Users who fly drones for fun may soon have to register their machines. A new task force announced Monday, Oct. 19 has been charged with recommending a registration process for unmanned aircraft systems used for recreational purposes.
But farmers who want to use drones in their operations for activities like crop scouting and checking on livestock will still have to wait until the Federal Aviation Administration issues its final rules that would govern the use of small UAS in agriculture and other enterprises, said Peggy Hall, Ohio State University Extension’s agricultural and resource law field specialist.
The proposed regulations, which FAA published last spring, would require commercial operators to comply with a certification process, which includes passing an exam. Operators would also have to register and maintain the aircraft and follow limitations on aircraft operation, said Hall, who is also an assistant professor for OSU Extension.
OSU Extension is the outreach arm of the College of Food, Agricultural, and Environmental Sciences at The Ohio State University.
“Those rules for using small UAS in agriculture and other enterprises likely won’t be announced until sometime in 2016,” Hall said. “FAA is working to create a special category that allows for small drone usage, which right now is not permitted unless you have a special exemption from FAA.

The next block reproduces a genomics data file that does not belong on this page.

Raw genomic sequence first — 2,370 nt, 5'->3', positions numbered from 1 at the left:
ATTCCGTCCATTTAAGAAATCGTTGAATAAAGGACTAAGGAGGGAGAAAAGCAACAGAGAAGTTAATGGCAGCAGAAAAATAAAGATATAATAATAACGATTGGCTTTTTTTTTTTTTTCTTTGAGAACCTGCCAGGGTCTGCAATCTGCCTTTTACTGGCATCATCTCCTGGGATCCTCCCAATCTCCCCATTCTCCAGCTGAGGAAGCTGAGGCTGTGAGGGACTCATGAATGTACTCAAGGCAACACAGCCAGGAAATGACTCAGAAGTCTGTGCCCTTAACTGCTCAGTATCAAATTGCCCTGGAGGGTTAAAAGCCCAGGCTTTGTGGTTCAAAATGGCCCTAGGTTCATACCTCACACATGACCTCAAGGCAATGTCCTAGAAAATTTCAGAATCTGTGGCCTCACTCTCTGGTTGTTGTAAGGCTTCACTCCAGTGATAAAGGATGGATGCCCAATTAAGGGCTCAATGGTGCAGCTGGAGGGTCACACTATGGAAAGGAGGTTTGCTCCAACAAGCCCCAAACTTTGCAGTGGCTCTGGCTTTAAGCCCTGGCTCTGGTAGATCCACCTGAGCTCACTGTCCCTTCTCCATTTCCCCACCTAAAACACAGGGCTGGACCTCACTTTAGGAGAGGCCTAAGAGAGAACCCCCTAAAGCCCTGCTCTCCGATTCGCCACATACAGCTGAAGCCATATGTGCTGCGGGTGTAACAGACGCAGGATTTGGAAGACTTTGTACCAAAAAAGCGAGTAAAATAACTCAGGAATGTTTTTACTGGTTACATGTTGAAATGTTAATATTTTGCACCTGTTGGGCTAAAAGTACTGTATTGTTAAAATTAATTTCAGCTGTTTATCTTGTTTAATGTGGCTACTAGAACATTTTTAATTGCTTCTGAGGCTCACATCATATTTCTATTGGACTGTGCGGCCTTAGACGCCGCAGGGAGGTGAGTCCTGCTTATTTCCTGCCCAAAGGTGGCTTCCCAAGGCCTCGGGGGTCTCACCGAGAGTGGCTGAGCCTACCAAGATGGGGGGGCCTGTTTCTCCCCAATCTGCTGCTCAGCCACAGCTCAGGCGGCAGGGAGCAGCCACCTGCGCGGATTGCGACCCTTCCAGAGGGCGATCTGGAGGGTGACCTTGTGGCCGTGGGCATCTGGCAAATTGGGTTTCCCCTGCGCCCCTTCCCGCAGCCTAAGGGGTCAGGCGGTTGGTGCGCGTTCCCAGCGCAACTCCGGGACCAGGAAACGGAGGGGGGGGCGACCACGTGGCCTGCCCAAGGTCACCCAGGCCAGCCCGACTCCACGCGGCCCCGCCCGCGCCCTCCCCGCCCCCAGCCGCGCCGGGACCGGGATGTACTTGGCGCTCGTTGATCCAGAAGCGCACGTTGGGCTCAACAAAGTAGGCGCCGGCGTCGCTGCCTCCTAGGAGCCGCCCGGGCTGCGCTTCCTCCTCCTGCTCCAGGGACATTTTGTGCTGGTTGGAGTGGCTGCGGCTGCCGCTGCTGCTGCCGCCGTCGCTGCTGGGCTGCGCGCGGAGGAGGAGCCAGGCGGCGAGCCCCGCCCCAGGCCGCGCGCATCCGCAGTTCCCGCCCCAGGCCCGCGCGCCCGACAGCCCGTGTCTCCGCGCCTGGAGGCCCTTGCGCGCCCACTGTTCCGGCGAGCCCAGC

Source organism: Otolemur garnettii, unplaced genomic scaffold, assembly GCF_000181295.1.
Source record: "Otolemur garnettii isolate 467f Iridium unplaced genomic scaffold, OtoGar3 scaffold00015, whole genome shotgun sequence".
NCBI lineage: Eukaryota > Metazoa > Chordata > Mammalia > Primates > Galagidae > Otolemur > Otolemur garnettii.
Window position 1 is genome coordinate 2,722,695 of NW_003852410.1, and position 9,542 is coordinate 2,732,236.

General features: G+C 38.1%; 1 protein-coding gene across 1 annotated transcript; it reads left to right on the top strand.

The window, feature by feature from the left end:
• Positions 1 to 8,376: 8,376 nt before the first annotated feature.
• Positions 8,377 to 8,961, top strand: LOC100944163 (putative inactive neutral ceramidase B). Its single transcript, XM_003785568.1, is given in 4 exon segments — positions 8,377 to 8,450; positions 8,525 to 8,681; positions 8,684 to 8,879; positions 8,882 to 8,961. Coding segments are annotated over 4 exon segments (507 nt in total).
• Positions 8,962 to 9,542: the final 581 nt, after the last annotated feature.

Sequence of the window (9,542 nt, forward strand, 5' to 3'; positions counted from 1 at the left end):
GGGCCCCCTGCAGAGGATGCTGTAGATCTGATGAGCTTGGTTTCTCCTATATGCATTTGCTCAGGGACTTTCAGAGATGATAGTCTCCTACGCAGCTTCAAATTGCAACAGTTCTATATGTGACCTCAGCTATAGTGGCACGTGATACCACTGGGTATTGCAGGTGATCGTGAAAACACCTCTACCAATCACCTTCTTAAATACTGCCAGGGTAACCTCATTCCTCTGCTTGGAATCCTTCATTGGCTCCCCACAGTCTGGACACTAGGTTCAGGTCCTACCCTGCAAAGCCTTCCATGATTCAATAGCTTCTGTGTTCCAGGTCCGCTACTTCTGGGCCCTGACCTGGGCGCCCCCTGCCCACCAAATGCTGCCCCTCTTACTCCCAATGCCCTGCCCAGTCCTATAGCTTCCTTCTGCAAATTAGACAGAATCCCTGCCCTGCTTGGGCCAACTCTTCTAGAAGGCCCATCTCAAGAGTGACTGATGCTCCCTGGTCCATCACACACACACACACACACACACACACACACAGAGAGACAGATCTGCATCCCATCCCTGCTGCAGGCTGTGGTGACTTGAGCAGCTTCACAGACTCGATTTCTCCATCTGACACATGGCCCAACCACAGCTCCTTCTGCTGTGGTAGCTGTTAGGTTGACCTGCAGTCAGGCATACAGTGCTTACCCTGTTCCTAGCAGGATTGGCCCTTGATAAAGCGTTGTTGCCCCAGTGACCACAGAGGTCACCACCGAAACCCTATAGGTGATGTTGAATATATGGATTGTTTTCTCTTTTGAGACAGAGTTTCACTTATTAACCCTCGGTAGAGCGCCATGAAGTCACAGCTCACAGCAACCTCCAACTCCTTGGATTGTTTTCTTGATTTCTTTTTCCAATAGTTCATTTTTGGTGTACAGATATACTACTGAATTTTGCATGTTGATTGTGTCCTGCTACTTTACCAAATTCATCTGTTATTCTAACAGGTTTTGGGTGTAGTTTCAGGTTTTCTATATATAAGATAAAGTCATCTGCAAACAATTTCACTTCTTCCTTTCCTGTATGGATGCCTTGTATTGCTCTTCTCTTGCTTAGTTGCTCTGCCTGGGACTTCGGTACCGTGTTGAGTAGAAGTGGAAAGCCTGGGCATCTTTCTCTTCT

“The primary concerns for agriculture use are the proposed visual line-of-sight requirement, which requires that operators maintain visual contact with aircraft, a flight ceiling of 500 feet above ground level and no nighttime flights.”
The task force that was announced Monday by the U.S. Department of Transportation and FAA is charged with advising federal authorities by Nov. 20 on a process for drone registration for hobby and recreational drones that would include both new and previously purchased drones, according to the U.S. transportation department.
Hobby and recreational drone flights are those that are purely for recreational purposes, as opposed to commercial purposes like agriculture, Hall said.
Federal authorities said pilot sightings of UAS doubled between 2014 and 2015, with incidents reported at major sporting events, flights near manned aircraft and interference with wildfire operations, the transportation department said in a statement.
The task force will be composed of 25 to 30 representatives from the UAS and manned aviation industries, the federal government and other stakeholders, the transportation department said.
The group will advise the department on which aircraft should be exempt from registration due to a low safety risk, including toys and certain other small UAS, the statement said. The task force also will explore options for a streamlined system that would make registration less burdensome for commercial UAS operators, it said.